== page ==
Otherwise, just buy your son some foam ear plugs at Costco and call it a day.

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As much as I would love to tear that room apart to solve the issue 100%, I spent many hours painting that room would be a real shame to tear it all down. Bathroom still seems easier. Also I have the assistance of a ex-carpenter who's done drywall. It's all to be DIY. –  Tim Meers Feb 21 '12 at 2:42
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@TimMeers, the paint in the bedroom is nothing compared to the bathtub, toilet, sink, plumbing lines, and other things you'd need to work with on the bathroom side. The bedroom side is the correct one. –  BMitch Feb 21 '12 at 11:56
    
Are there any other possible options that don't include ripping apart an entire bedroom? Maybe some type of blow in insulation or foam? But I'm beginning to see the light of doing the bedroom rather than the bath. –  Tim Meers Feb 21 '12 at 21:55
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@TimMeers, blown in insulation won't work. The sound in the bathroom vibrates the drywall on the bathroom wall, which is connected directly to the studs, which is connected directly to the drywall in the bedroom. You have to break that connection to stop the sound transfer, which is what the resilient channel does. We use that for common walls in multi-unit structures. –  BMitch Feb 22 '12 at 0:30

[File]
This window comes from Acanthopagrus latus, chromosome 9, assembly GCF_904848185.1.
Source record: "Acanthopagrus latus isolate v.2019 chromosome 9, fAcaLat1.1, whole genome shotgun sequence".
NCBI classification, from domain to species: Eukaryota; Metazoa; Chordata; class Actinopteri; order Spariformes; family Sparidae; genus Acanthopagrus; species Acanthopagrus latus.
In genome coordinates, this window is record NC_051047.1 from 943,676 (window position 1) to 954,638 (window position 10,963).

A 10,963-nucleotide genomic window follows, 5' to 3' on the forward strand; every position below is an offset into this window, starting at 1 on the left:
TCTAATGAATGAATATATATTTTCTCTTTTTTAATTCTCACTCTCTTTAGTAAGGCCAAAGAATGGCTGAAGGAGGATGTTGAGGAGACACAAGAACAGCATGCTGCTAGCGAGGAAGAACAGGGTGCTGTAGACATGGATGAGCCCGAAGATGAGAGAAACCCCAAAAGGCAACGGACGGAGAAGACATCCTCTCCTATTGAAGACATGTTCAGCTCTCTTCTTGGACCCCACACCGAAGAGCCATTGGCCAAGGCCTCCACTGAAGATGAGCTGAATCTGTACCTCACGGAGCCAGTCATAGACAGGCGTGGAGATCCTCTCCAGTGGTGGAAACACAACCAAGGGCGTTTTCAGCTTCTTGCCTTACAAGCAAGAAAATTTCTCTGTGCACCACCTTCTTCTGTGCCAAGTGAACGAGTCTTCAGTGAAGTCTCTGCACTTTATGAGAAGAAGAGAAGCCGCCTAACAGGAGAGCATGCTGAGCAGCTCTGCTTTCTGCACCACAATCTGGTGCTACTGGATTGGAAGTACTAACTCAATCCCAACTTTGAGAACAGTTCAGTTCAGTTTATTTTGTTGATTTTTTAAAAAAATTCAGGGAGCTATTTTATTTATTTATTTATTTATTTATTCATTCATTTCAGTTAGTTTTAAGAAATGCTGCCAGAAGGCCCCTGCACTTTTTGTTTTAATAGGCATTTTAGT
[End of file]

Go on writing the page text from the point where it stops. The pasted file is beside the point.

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That's your wet wall...all the plumbing is in there connected to the wall and floor (at least in the case of the tub). Ideally, you'd take down the sheetrock in the bedroom, then install a new row of studs that are not connected to the existing wall.

While you are in there, see if you can better isolate the plumbing from the studs using rubber washers and mounts. Consider wrapping the pipes in insulation as well.

You'll end up with studs 16oc in the bathroom, and then on the bedroom side you'll have the same, but staggerd 8" from the original ones. Then, fill the void with sound deadening insulation. To finish, ideally hang the Sheetrock using sound deadening channels.

In the end, though, you still have physical connections with the floor and ceiling so sound might still get in.